Agnico Eagle Mines Ltd. Blasts Higher – A Sign of the Future for Gold Stocks?

by JDH on October 26, 2013

As I sat at my computer screen on Thursday, watching my portfolio, I was shocked to see that AEM.TO – Agnico-Eagle Mines Ltd. was up 18%.

Agnico Eagle Blasts Off

As reported by Bloomberg, Agnico Eagle Soars as Profit Tops Estimates on Gold Costs:

Agnico Eagle Mines Ltd. (AEM), the fifth-biggest Canadian gold producer, surged the most in almost five years after the company reported earnings that beat analysts’ estimates and said 2013 production and costs will be better than it previously forecast.

Agnico rose 19 percent to C$31.82 at the close in Toronto, the biggest gain since Nov. 21, 2008.

Third-quarter profit, excluding a non-cash foreign-currency loss of 4 cents and other one-time items, was 35 cents a share, the Toronto-based company said in a statement released yesterday after the close of regular trading. That was almost four times the 9-cent average of 15 estimates compiled by Bloomberg. Sales fell 17 percent to $444.3 million, beating the $373.7 million average estimate.

Agnico is among gold producers seeking to curb costs and cut spending after gold slumped into a bear market in April.

The story goes on to report that ore grades were higher than expected, and they have raised future production estimates.  This leads to two obvious questions:

  1. Is this simply company-specific news, with no impact on the overall gold market?
  2. What is the impact on the gold market?

Obviously if production increases, that is company specific news, which has no impact on the overall market.  A 10 year chart is instructive (click to enlarge):


As you can see, Agnico Eagle has a very solid base price around $25 (Canadian; I’m using the TSX quotes here; the prices on the U.S. markets are similar).  AEM blasted through $25 for the first time in early 2006, then dropped to that level in the crash of 2008, and then bounced off that level on October 16, 2013 when it traded at $24.85

In the period from October 16 to October 25, 9 days, Agnico Eagle has increased from $24.85 to a high of $32.80, before closing on Friday at $32.24, a gain of almost 30%.


This is not some junior speculative exploration stock we are talking about.  This is the “fifth-biggest Canadian gold producer”, a company that will produce over 1 million ounces of gold this year.  The implications are staggering: if a blue chip stock can swing 30% in 9 days, a turnaround in low share prices for both blue chip and junior stocks can occur very quickly.

That’s why I continue to hold the quality stocks in my portfolio.  The last two years have not been great in this sector, but a turn-around can happen at any time.

Of course we should not get carried away.  As the ten year chart shows, Agnico Eagle remains in a down trend that started at the peak in 2010.  On November 29, 2010 Agnico Eagle peaked at $85.24, so even with the 30% uptick in the last nine days, this stock is still down 62% from the peak.  Does that matter?  If you bought in November 2010 it certainly matters.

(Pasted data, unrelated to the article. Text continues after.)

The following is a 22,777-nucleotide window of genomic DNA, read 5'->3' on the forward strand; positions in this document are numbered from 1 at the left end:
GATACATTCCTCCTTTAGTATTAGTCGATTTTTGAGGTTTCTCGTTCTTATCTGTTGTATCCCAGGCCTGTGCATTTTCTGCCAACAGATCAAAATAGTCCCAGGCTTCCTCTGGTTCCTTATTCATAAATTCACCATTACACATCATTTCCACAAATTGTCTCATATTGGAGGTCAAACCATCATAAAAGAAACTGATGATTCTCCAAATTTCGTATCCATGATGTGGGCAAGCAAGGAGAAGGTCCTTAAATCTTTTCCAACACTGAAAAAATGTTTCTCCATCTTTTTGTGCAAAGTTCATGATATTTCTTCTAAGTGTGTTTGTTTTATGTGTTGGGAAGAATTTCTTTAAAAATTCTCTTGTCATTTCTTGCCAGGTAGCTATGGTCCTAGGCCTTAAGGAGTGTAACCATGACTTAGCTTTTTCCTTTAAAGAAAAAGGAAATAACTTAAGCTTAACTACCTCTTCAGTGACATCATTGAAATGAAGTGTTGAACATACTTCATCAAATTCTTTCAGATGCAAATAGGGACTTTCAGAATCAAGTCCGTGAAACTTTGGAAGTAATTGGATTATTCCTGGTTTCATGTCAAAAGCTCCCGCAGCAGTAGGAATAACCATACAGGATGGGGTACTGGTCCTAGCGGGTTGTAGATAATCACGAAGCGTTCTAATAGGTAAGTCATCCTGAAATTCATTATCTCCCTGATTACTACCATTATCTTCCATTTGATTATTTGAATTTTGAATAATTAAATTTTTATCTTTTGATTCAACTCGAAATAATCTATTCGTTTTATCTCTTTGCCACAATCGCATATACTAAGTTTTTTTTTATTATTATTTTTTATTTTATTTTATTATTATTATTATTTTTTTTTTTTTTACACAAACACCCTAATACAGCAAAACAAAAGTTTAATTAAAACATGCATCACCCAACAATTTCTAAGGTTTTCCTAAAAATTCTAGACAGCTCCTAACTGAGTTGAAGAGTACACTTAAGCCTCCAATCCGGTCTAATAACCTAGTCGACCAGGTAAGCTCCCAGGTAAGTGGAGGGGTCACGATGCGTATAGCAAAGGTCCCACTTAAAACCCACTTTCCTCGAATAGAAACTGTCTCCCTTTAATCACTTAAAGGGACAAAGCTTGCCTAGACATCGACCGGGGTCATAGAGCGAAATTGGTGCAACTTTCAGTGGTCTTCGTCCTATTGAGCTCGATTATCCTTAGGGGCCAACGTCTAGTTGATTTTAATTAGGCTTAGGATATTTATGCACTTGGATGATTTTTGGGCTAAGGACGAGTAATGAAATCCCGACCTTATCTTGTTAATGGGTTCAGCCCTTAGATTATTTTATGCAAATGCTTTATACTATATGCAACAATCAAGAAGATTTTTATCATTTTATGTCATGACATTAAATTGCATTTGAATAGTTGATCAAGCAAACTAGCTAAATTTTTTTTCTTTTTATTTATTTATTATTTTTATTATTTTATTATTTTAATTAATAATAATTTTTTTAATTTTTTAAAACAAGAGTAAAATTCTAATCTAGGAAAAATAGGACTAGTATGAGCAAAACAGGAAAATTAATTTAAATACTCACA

The point is that these stocks are volatile.  They go up and down, and that’s why the correct strategy is to load up when they are down, and take profits when they are up.  Easy to say, hard to do.

So did I sell this week?  No, but I did sell the November 32 calls against the stocks I own.  I don’t foresee 30% every two weeks going forward, so I assume the stock will pull back slightly in the coming weeks.  I’m holding, but if the stock fades below $32 over the next three weeks I pocket the premium, and keep my stocks.

For more analysis, there’s a good article over at Seeking Alpha on An Early Christmas Gift From Agnico Eagle.  Revenue was 17% lower than last year, but with the gold price down 21% (more on that below) that’s actually a good result.

Back to my second question: what does this imply for the gold market in general?


Probably nothing.

Gold’s gently sloping uptrend from the lows in 2004 remains intact anywhere above around $950 an ounce.  The steeper slope drawn from the lows in late 2005 and the crash in 2008 was broken earlier this year, although at current levels we are creeping above that line.

At Friday’s closing price of $1,352.50 gold is slightly above it’s 50 day moving average of $1,343.15, but well below the 200 day moving average of $1,434.34.  Gold may be bouncing off the bottoms, but it is much too early to predict new highs in the short term.

So what’s the take away message?

Gold had a good week, and since the $1,200 low in July gold has recovered over 12%, so that’s a good start.  However, it’s only a start, so keep some powder dry in the event that those lows are retested.  More importantly, if you get a nice pop like we witnessed with Agnico Eagle this week, don’t be afraid to take some money off the table, either by selling or doing as I did with a covered write.

There will be more ups and downs, so let’s stay in the game long enough to profit from those swings.

Thanks for reading; see you next week.